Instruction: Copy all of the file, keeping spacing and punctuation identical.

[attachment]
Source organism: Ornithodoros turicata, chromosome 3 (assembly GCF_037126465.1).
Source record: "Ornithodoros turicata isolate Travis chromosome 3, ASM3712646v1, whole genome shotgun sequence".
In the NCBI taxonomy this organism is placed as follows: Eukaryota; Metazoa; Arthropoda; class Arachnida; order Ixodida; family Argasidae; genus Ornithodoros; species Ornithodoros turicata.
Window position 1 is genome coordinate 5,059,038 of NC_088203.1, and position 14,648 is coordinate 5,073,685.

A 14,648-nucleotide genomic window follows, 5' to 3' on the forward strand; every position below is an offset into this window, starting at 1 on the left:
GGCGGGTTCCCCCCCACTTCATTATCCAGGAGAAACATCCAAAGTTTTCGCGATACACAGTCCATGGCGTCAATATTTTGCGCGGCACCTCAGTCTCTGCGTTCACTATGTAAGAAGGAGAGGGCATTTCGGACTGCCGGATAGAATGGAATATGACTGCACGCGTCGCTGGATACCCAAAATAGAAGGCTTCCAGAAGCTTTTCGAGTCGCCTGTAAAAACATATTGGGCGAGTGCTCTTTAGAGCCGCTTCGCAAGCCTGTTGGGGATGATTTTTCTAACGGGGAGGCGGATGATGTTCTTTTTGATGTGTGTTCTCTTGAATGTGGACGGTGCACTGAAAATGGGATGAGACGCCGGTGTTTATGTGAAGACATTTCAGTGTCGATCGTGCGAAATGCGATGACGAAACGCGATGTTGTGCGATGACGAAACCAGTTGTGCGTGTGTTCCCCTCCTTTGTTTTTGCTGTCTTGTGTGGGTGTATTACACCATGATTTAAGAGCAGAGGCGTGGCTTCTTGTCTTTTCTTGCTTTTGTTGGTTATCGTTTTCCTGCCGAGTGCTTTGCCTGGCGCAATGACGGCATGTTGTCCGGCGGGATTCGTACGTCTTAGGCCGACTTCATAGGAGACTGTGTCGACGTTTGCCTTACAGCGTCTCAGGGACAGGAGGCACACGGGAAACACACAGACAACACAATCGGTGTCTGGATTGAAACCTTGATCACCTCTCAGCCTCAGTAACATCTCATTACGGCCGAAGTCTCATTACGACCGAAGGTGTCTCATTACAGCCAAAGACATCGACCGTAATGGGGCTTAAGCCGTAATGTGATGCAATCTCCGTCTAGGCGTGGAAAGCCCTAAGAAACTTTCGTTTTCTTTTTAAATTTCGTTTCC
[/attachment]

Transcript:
Source organism: Ornithodoros turicata, chromosome 3 (assembly GCF_037126465.1).
Source record: "Ornithodoros turicata isolate Travis chromosome 3, ASM3712646v1, whole genome shotgun sequence".
In the NCBI taxonomy this organism is placed as follows: Eukaryota; Metazoa; Arthropoda; class Arachnida; order Ixodida; family Argasidae; genus Ornithodoros; species Ornithodoros turicata.
Window position 1 is genome coordinate 5,059,038 of NC_088203.1, and position 14,648 is coordinate 5,073,685.

A 14,648-nucleotide genomic window follows, 5' to 3' on the forward strand; every position below is an offset into this window, starting at 1 on the left:
GGCGGGTTCCCCCCCACTTCATTATCCAGGAGAAACATCCAAAGTTTTCGCGATACACAGTCCATGGCGTCAATATTTTGCGCGGCACCTCAGTCTCTGCGTTCACTATGTAAGAAGGAGAGGGCATTTCGGACTGCCGGATAGAATGGAATATGACTGCACGCGTCGCTGGATACCCAAAATAGAAGGCTTCCAGAAGCTTTTCGAGTCGCCTGTAAAAACATATTGGGCGAGTGCTCTTTAGAGCCGCTTCGCAAGCCTGTTGGGGATGATTTTTCTAACGGGGAGGCGGATGATGTTCTTTTTGATGTGTGTTCTCTTGAATGTGGACGGTGCACTGAAAATGGGATGAGACGCCGGTGTTTATGTGAAGACATTTCAGTGTCGATCGTGCGAAATGCGATGACGAAACGCGATGTTGTGCGATGACGAAACCAGTTGTGCGTGTGTTCCCCTCCTTTGTTTTTGCTGTCTTGTGTGGGTGTATTACACCATGATTTAAGAGCAGAGGCGTGGCTTCTTGTCTTTTCTTGCTTTTGTTGGTTATCGTTTTCCTGCCGAGTGCTTTGCCTGGCGCAATGACGGCATGTTGTCCGGCGGGATTCGTACGTCTTAGGCCGACTTCATAGGAGACTGTGTCGACGTTTGCCTTACAGCGTCTCAGGGACAGGAGGCACACGGGAAACACACAGACAACACAATCGGTGTCTGGATTGAAACCTTGATCACCTCTCAGCCTCAGTAACATCTCATTACGGCCGAAGTCTCATTACGACCGAAGGTGTCTCATTACAGCCAAAGACATCGACCGTAATGGGGCTTAAGCCGTAATGTGATGCAATCTCCGTCTAGGCGTGGAAAGCCCTAAGAAACTTTCGTTTTCTTTTTAAATTTCGTTTCC